Good Dogs

By author of The Duck Blog

A solid gun dog is invaluable in the fieldIf you hunt waterfowl, you should own a dog, preferably a retriever. There, I said it. I’m not going to tell you that you’re not a duck hunter just because you don’t hunt with a lab (or maybe a Chessie, those are cool, too), but my dog might. By in large, I tend to fall into the group of the population who think dogs are way cooler than most people, and if you don’t like dogs I’m probably not going to like you. So far, the latter has proven a reliable litmus test for other hunters, business acquaintances and women.

A solid gun dog is invaluable in the field. They find downed birds otherwise lost, retrieve cripples before they become the former, and keep you from using a Zebco 33 with a topwater plug to get those birds that fall in deeper water. A good dog is also an amazing listener and far cheaper than a therapist. If your dog begins talking back, however, seek the latter posthaste.

One of the supreme pleasures in duck hunting is watching a good dog work.One of the supreme pleasures in duck hunting is watching a good dog work. Long, bounding retrieves in shin-deep rice fields, chasing a sporty cripple through the timber; retrievers have a grace all their own, but not identical. Some are lean, sinewy specimens of speed and agility, while others are burly lumberjacks that plow through swamps and heavy field cover like a linebacker barreling in on the quarterback.

My dog, Beau, lies somewhere in between. Like a lot of labs, he has developed his own signature style. Not bred from hard-charging field trial stock, he’s pretty laid back and tends to only get in character when he can actually see ducks or geese flying or during training sessions. I’ve caught him sleeping in the blind more than once when the hunting was particularly slow, but when it was finally show time, he was head-up and watching for the fall.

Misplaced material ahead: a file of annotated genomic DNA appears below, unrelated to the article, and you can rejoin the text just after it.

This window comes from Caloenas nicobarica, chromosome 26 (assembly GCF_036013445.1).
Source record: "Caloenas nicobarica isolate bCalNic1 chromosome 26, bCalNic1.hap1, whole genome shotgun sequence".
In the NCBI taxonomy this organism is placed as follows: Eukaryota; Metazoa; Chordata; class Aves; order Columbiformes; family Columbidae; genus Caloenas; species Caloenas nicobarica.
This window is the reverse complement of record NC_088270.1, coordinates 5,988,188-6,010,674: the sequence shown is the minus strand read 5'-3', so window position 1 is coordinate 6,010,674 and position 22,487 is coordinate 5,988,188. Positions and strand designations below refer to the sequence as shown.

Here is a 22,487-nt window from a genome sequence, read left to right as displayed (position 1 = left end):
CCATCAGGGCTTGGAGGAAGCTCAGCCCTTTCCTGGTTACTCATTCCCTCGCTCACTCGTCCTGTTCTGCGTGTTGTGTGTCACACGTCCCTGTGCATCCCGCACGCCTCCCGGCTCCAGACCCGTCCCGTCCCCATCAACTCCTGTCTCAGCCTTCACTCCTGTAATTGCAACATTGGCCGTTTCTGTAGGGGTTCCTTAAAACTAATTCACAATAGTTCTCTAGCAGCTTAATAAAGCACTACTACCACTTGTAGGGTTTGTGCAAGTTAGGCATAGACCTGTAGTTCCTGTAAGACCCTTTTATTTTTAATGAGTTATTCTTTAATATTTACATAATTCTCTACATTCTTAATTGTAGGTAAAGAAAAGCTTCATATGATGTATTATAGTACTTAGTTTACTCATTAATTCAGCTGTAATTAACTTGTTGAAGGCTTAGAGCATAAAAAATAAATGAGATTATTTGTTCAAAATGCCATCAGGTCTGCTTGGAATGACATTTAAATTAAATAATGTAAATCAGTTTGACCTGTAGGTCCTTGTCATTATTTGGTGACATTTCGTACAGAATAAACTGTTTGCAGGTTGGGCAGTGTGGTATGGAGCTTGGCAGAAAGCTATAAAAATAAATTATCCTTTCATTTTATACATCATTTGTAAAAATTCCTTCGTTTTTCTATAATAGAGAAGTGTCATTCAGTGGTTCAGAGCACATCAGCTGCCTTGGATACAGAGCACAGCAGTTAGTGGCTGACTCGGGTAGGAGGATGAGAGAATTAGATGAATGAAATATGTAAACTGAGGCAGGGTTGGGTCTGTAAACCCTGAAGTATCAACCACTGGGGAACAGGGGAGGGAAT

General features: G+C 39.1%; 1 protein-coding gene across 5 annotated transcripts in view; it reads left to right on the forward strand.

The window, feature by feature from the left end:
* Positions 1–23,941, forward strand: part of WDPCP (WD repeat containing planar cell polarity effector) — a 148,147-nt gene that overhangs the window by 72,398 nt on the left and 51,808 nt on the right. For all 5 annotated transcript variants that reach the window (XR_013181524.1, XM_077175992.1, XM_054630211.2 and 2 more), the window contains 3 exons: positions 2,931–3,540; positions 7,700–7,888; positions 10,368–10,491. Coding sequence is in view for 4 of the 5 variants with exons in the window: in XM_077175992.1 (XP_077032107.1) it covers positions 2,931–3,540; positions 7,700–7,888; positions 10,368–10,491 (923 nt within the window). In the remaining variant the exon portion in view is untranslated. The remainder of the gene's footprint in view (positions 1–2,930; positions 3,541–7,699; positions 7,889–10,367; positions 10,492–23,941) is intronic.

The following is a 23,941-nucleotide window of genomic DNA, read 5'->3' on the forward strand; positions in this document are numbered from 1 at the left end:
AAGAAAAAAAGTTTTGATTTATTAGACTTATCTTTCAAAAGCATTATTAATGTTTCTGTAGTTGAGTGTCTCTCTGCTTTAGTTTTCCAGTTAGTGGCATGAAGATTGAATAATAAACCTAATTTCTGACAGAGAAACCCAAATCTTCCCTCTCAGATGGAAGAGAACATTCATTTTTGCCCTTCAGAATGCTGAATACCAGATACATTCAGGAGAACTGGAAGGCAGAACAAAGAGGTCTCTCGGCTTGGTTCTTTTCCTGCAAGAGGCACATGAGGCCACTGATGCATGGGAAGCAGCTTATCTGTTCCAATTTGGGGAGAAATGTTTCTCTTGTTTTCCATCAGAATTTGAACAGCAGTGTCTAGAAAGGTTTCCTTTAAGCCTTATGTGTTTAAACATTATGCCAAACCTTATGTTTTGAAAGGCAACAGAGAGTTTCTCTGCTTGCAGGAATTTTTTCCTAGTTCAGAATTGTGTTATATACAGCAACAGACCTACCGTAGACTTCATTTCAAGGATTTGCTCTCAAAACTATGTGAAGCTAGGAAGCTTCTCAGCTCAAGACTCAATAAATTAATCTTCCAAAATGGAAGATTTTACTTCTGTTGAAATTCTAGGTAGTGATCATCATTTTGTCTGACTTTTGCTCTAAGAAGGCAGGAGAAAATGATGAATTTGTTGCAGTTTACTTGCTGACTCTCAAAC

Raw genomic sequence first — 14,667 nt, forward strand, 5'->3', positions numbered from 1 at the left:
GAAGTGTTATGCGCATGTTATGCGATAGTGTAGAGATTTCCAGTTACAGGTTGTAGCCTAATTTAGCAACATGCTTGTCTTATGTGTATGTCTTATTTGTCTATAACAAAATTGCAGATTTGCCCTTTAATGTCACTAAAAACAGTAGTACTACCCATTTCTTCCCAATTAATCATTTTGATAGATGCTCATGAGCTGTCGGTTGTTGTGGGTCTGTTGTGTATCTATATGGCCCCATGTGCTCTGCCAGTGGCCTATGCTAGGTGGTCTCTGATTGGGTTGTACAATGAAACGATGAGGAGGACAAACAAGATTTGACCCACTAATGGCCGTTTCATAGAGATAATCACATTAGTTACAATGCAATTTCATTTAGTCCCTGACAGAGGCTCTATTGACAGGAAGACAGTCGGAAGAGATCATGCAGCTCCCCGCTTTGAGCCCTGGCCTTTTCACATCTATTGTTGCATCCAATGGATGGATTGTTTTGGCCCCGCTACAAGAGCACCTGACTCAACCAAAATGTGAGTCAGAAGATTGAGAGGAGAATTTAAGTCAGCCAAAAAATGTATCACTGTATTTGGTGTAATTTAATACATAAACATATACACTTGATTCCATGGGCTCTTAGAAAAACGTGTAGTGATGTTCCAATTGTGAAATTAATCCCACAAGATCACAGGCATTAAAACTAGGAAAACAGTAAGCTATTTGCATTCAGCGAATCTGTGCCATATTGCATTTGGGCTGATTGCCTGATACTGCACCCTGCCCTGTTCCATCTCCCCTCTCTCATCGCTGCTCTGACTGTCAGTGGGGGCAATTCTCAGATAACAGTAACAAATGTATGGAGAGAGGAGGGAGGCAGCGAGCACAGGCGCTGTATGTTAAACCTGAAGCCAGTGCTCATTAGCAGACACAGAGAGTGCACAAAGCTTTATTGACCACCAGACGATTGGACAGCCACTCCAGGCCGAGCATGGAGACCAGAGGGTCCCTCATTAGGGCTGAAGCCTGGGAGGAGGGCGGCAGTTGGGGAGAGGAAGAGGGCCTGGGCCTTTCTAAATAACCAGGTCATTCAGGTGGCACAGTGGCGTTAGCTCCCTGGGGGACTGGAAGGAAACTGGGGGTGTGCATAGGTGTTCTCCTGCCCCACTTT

On the retrieve, he charges full on out of the gate, but kind of prances back with the duck or goose. I suppose I can condition him to actually return as fast as he went, but to be honest, I don’t see the need. Perhaps one of Beau’s most notable qualities, at least among friends, is a penchant for having his picture taken. He actually seems to pose when the camera comes out, so much in fact that he’s earned the nickname “Polaroid Beau”. Perhaps this explains the prancing.

While I do hold my own dog in high regard, some of the dogs owned by my hunting buddies are truly exceptional. Maddie, for instance, is a four-year-old female lab who has as strong of a prey instinct as I’ve seen in most any dog, aside from a few German Shorthair Pointers. When she is sent for a downed bird, she’s getting it and she’s getting it as fast as she possibly can. I’ve witnessed her only having two speeds, stop and full throttle.

Maddie’s owner, Tre, has done an incredible job with her and she is always under control, unlike some other ‘hot’ dogs I’ve hunting around. My friend Joe Nowakowski is a trainer out of Big Sky, Montana, but comes to Mississippi during duck season, both as a reprieve from winter, as well as to train dogs and shoot ducks. I’ve always been amazed by Joe’s dogs, but one in particular was truly special. Murphy was a big black male lab and, much like my Beau, he had an off switch. He would charge hard when the time was right, but if he wasn’t working, his happy place was sitting in the front seat of Joe’s wooden drift boat floating down a Montana river.

Good dogs are a welcome addition to any duck blind or goose pit. They instill confidence that the group will bring all birds shot home and are just flat out fun to watch when on their game. Dogs are not just a means to an end, they’re also year-round companions and a part of the family, and I always love hearing hunters talk about their best friends afield. So folks, let’s see some photos of your dog and feel free to share a story or two about an awesome day hunting with him or her.